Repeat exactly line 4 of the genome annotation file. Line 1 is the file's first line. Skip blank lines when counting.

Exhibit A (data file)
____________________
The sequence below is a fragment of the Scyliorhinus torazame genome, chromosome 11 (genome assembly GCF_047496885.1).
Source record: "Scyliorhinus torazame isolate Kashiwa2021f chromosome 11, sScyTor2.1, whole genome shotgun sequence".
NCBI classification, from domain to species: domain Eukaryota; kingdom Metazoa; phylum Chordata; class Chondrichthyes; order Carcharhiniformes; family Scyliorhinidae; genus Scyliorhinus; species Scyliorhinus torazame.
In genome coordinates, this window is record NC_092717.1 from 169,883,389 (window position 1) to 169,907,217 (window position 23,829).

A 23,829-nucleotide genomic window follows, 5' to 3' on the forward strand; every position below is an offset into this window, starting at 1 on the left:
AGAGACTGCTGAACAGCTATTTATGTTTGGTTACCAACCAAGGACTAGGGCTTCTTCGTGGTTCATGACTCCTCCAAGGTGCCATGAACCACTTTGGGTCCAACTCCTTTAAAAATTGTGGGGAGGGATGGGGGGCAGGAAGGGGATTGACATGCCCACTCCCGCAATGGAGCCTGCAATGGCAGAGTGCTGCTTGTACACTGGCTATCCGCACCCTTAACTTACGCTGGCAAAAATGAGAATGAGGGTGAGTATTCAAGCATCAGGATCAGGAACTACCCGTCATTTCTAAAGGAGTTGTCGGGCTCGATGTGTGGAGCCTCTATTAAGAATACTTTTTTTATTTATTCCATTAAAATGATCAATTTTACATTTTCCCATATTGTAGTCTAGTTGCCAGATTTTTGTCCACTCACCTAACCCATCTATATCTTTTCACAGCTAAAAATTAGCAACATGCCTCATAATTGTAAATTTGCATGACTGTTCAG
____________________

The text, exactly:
In genome coordinates, this window is record NC_092717.1 from 169,883,389 (window position 1) to 169,907,217 (window position 23,829).